My thought on this is that no matter what you do, everyone will have a different perception of who you are and what you are like. So stop spending so much time putting on a facade and masking who you really feel you are and just do you! If you already have come to this realization, you rock, keep doing you.

Oh wow, Emily, that sounds so easy. Let’s just all be ourselves and go frolicking through a field of puppies together because we all accept each other for who we are! Yeah, I get it guys, it’s hard. Your insecurities and the desire to be like someone else get in the way big time. But everyone wants to feel comfortable in their own skin, right? At least Amy and I do.

Looking at this issue in this different way helped us realize that it’s not as hard as we thought. That same night in Austin, with that so fresh in our minds, we decided to give it a shot. We were our true, 100% authentic, goofy selves. By the end of the night, we ended up getting the VP of Design at Walmart to come join us out on a completely empty dance floor while we danced like a couple of idiots with large light up foam glow-sticks shoved into the ponytails we had heaped together on top of our heads. If you ever want the full story, let me know. I’ve got plenty of great photo/video documentation.

The thing we realized that night is that this thought we had come across earlier on in the day was so true. No one we encountered perceived us the same. Sure we got a ton of weird looks, but we also got a lot of high fives and got everyone to stop being so shy and just dance because they really wanted to deep down. And they thought they couldn’t look stupider than the couple of white-ass Nebraskans dancing around with giant glow-sticks in their hair.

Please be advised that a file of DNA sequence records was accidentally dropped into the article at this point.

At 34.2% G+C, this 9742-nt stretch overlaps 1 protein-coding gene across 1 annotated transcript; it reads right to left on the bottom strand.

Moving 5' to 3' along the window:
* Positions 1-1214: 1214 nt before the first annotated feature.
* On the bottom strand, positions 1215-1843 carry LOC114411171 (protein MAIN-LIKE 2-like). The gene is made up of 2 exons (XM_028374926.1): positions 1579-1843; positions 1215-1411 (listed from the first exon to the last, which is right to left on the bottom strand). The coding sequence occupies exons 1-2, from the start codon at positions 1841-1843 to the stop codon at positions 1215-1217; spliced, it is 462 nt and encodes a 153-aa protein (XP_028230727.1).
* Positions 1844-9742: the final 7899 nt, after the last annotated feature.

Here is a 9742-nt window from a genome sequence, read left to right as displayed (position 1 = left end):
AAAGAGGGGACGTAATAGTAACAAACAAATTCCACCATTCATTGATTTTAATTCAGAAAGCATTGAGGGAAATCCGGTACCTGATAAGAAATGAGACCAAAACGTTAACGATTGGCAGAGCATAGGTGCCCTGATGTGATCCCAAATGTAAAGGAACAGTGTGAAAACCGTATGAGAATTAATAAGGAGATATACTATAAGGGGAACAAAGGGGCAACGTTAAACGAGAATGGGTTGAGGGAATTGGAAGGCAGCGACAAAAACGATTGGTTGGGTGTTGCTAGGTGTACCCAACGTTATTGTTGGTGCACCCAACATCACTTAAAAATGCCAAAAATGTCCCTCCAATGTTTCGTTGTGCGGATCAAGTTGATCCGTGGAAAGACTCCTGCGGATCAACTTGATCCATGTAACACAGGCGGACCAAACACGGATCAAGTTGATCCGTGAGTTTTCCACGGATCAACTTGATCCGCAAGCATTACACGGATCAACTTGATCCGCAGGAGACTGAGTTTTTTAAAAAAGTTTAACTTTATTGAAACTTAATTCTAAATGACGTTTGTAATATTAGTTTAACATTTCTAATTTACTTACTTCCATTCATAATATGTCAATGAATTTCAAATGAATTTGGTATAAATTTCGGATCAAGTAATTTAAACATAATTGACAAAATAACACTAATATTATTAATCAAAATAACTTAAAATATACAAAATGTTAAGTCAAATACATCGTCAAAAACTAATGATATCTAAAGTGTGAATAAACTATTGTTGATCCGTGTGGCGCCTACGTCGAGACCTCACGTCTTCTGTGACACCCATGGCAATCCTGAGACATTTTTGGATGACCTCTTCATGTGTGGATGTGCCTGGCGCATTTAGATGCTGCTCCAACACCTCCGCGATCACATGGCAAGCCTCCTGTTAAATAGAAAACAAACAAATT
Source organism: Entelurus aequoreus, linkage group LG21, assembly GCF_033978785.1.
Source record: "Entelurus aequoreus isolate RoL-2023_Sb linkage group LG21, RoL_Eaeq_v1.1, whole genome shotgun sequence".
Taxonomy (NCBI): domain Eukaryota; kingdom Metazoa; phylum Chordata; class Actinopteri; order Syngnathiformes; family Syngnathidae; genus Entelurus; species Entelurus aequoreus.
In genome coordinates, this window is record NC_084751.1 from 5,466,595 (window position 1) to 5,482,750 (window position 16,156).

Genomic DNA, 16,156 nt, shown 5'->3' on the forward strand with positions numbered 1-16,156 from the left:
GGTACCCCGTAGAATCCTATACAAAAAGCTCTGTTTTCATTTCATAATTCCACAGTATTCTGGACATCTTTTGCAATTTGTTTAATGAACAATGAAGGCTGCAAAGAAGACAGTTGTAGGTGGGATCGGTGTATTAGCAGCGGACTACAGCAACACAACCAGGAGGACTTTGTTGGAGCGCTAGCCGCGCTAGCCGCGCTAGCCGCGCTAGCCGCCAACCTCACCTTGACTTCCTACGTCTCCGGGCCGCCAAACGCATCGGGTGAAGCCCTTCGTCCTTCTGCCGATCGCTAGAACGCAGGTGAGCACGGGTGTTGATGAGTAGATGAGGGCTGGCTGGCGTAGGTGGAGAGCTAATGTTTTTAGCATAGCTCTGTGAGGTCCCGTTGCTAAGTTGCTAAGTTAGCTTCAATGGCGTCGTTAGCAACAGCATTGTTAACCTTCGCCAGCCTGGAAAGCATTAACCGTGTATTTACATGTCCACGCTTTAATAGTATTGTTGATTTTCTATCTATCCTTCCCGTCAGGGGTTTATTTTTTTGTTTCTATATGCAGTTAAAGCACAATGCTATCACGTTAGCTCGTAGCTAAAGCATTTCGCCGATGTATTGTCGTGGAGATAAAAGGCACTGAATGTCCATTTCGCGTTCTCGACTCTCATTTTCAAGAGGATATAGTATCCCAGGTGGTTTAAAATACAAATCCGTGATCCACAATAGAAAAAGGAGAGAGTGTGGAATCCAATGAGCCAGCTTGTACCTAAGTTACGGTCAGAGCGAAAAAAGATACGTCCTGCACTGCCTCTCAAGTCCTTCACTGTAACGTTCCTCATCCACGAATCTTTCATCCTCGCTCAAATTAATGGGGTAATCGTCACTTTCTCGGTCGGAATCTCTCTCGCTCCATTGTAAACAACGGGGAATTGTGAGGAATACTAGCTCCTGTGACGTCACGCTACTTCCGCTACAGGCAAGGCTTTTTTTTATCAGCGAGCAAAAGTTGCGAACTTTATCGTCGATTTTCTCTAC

I find it that some of the most influential people I know of are people who don’t hold back who they really are. They are being honest humans. They show their stupid and human-like things that makes them who they are. They are the type of people that get over the fact that women aren’t “suppose to” burp because they are suppose to be “womanly” and they get in a belching contest at a bar with a group of guys because they want to. They don’t care about how others will perceive them. Yes, some will hear it and think, “Wow that’s disgusting, I don’t want to talk to her.” But some may think, “Holy cow, this girl is kinda cool and is challenging the norm by belching all 27 letters of the alphabet.”

I’m not saying all women should go have belching contests cause things would get a little stinky and weird. But by accepting those odd little quirks about yourself and not masking them because you’re afraid of the perception of others, you’ll learn more about who you really are and realize you are cool as shit, no matter what people perceive you as.

So to wrap back around to the theme, honest humanity… Be honest with yourself. Because no matter what you do, you won’t please everyone, no one will have the same perception of you, and you’ll end up losing the true you you feel you are in the midst of it all. My beliefs lead me to know that God made us all different for so many reasons, so accept those reasons and embrace yourself for you.

Be an honest human.